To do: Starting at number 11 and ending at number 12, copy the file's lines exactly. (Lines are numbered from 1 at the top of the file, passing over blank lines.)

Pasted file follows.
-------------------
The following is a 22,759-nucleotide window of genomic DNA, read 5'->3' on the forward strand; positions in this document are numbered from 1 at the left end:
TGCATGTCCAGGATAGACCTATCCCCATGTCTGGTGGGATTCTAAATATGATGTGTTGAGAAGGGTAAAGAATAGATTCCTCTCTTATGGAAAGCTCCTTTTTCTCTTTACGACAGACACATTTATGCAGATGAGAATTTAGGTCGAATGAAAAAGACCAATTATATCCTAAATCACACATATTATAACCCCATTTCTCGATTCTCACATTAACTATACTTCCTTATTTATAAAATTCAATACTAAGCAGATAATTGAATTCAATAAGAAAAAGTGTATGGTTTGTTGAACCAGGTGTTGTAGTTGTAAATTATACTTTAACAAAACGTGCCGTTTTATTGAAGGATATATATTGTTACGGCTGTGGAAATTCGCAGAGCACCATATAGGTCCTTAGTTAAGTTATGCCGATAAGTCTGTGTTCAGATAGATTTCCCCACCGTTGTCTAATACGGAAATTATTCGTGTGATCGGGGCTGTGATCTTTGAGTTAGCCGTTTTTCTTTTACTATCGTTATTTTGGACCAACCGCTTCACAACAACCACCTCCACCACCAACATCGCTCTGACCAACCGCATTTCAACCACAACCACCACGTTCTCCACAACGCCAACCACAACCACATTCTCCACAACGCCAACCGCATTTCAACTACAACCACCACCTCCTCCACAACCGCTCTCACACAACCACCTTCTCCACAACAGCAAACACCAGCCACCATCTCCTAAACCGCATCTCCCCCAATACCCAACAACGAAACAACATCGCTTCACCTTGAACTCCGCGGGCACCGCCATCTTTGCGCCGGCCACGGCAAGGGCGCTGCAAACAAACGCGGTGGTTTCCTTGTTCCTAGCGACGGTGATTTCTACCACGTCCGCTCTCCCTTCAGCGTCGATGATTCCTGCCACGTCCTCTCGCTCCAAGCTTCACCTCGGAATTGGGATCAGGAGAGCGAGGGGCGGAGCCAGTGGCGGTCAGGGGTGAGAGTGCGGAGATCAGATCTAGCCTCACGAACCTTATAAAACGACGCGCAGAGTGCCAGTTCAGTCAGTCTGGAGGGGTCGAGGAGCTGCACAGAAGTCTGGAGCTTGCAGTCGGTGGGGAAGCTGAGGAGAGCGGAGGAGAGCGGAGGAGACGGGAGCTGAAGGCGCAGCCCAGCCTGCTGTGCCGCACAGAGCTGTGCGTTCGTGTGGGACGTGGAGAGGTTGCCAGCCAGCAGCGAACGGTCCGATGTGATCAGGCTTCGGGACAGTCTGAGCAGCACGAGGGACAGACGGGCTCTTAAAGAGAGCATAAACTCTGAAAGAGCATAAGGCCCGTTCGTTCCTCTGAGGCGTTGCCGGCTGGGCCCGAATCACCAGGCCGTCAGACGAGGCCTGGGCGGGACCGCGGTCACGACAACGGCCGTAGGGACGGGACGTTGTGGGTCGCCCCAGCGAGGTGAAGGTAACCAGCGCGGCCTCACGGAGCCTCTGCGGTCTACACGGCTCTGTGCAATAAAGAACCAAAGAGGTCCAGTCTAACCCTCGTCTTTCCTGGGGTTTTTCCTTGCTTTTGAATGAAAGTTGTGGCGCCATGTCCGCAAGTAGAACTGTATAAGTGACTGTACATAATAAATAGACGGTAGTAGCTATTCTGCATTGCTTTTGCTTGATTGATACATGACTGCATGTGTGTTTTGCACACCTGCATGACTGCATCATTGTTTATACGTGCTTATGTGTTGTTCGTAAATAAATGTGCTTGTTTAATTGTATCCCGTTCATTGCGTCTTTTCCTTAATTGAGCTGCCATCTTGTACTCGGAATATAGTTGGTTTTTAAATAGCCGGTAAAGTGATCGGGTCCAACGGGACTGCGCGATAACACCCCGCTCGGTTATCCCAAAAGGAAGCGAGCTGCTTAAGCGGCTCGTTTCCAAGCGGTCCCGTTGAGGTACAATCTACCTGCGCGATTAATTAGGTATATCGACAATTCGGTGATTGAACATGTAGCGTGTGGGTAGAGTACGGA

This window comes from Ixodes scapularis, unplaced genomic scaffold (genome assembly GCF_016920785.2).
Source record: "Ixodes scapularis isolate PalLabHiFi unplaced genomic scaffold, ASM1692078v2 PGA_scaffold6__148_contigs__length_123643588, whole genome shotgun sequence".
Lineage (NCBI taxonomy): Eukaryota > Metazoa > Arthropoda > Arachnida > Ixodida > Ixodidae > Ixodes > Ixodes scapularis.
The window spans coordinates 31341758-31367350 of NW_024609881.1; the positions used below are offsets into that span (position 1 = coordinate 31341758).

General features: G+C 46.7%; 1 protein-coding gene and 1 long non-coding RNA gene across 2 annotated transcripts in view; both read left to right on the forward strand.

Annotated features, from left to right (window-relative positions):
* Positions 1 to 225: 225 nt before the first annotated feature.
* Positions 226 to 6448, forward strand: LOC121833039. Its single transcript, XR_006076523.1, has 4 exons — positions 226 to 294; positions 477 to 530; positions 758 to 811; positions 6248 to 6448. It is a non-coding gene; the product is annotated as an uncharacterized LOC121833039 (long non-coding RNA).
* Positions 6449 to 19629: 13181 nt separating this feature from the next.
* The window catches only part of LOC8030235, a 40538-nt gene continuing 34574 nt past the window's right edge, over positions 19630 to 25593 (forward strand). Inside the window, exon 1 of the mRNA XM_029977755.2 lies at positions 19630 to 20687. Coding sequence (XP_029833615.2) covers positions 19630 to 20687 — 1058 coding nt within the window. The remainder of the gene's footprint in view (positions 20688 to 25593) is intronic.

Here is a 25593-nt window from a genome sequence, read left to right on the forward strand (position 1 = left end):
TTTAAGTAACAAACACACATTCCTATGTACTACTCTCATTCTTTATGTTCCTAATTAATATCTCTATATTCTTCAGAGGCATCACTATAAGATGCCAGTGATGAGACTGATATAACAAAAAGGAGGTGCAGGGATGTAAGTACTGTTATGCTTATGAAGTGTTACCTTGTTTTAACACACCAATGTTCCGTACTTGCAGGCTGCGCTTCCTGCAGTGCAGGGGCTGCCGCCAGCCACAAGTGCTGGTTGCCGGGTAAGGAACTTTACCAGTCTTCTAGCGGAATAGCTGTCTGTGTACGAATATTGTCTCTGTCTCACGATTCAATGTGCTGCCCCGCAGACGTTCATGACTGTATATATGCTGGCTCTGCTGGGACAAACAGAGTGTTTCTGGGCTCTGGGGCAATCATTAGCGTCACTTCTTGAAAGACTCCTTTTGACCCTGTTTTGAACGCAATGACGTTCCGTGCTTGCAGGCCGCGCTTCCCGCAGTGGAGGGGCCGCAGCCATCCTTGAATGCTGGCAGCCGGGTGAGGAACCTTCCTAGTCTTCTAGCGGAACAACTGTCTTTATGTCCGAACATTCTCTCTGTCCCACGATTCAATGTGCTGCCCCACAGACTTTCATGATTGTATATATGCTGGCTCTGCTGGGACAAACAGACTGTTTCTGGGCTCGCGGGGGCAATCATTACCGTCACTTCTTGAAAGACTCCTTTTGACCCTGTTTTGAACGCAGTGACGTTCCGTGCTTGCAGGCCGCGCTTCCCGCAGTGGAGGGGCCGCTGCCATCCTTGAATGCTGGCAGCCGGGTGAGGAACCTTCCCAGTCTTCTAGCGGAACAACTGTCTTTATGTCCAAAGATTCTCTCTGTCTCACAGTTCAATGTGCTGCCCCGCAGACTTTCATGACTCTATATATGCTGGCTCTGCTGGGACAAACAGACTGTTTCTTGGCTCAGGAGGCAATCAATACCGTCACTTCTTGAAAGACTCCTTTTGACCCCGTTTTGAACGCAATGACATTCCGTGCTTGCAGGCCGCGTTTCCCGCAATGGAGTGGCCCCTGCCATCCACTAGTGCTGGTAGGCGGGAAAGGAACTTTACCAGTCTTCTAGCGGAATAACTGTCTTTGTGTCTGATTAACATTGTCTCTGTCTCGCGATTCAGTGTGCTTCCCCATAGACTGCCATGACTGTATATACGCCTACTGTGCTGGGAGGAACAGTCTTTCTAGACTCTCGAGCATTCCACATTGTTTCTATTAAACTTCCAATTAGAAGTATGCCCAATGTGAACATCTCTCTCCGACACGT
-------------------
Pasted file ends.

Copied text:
* Positions 6449 to 19629: 13181 nt separating this feature from the next.
* The window catches only part of LOC8030235, a 40538-nt gene continuing 34574 nt past the window's right edge, over positions 19630 to 25593 (forward strand). Inside the window, exon 1 of the mRNA XM_029977755.2 lies at positions 19630 to 20687. Coding sequence (XP_029833615.2) covers positions 19630 to 20687 — 1058 coding nt within the window. The remainder of the gene's footprint in view (positions 20688 to 25593) is intronic.